It’s just that the movie’s storytelling isn’t quite up to the same level as its visuals, acting and sound design. The film moves extremely slow in some places, but then jumps around super fast in others, with voice over narration being used as a crutch to explain everything. There are also some weird artistic choices that never get explained, like the fact that the scientists always bring a caged bird with them when they go to talk to the aliens. But worst of all is the fact that, when, at the end of the film, you start to learn what the Aliens are, and what they’re trying to do, the movie doesn’t really make sense anymore. What I mean by that is, with certain films, there are small details that either gget glossed over or flat out ignored, which, when you stop and think about them, prevent the rest of the story from happening. Citizen Kane is a prime example. The movie is all about trying to learn the hidden meaning of a dead billionaire’s last word, “rosebud.” Except, when you watch the film, you see that no one was in the room when he said the word, so, logically, there’s no reason for the rest of the movie to happen. Something similar happens in Arrival. See, throughout the film, Amy Adams character keeps having these visions, these memories of her now dead daughter. Except, at the end of the film, we learn that those aren’t memories. They are, in fact, premonitions. See, the Aliens are able to predict the future, and they want to teach us to do the same thing because… reasons? And Amy Adams isn’t remembering her dead daughter. She’s seeing the life of her still-to-be-born daughter. Knowing all this, I have three questions. One, why do the aliens want us to do this? Two, why do they leave right after they accomplish their objective? And three, if those aren’t memories Amy Adams is having, if they are, in fact, premonitions, how did she not realize that fact before? In the real world, things like a marriage and the birth of a child leave marks. They leave tangible evidence of their existence. In the real world, if you got married and had a kid, there’d be wedding photos, a birth certificate, and your body would be physically different from having a baby. If Amy Adams doesn’t have any of these things, as we’re led to assume she doesn’t, why does she believe she had a daughter? Why doesn’t she realize what these visions are sooner? It makes no sense.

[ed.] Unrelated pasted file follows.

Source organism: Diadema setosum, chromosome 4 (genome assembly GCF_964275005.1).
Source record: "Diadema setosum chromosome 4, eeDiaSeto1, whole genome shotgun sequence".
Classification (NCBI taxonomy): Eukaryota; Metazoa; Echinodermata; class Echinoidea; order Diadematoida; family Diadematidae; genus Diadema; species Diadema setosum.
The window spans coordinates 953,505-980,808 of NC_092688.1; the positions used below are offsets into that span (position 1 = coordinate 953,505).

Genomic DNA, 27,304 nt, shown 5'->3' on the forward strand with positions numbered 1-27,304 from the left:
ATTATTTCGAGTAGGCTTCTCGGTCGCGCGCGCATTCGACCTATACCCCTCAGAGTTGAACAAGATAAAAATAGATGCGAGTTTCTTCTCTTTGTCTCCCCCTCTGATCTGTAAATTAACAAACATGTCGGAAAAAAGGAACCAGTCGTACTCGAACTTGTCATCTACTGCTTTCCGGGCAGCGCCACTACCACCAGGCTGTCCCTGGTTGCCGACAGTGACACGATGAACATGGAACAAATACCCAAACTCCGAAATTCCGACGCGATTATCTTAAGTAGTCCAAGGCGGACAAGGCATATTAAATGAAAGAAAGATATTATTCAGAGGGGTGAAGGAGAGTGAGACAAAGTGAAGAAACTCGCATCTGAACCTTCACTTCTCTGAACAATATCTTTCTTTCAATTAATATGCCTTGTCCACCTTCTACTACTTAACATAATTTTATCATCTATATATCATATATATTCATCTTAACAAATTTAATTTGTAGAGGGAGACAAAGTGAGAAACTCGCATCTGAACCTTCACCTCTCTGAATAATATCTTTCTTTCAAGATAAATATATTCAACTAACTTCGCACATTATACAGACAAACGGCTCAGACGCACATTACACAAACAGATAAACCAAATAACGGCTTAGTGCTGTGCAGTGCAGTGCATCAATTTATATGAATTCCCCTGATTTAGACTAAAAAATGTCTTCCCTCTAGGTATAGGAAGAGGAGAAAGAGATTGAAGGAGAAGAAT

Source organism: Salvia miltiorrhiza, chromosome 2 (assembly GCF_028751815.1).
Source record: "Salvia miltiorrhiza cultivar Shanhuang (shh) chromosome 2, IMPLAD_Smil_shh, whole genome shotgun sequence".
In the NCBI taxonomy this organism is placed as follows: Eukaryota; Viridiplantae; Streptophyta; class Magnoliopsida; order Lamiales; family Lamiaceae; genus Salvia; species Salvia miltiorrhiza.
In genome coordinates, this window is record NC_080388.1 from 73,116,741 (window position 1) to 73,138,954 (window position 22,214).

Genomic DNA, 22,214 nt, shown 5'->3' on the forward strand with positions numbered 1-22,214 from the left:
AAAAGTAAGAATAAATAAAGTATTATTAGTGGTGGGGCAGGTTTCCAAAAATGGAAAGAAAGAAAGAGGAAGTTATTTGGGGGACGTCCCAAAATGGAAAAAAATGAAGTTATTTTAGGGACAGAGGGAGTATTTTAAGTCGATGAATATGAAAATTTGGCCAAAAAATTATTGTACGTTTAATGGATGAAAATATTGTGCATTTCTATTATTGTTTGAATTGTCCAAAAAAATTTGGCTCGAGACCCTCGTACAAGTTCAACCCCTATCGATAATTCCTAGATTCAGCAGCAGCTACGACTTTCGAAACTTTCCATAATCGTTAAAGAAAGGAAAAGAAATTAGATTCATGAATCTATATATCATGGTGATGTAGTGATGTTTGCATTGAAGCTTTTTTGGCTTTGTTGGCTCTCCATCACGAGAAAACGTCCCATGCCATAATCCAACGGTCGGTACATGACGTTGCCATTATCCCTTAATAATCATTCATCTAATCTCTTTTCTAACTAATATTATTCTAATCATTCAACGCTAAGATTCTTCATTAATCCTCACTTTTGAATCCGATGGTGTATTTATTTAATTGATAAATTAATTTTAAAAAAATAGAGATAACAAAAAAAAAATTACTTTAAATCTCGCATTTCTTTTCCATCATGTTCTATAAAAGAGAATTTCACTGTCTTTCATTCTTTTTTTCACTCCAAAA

But, like I said before, it’s impossible to not acknowledge this movie’s many technical achievements. They almost, almost, outweigh its narrative shortcomings. For that reason, I have decided to give Arrival a 7.5 out of 10. I do think it’s worth watching, but you should know that it isn’t perfect.

Firefly

Greetings Loved Ones! Liu Is The Name, And Views Are My Game.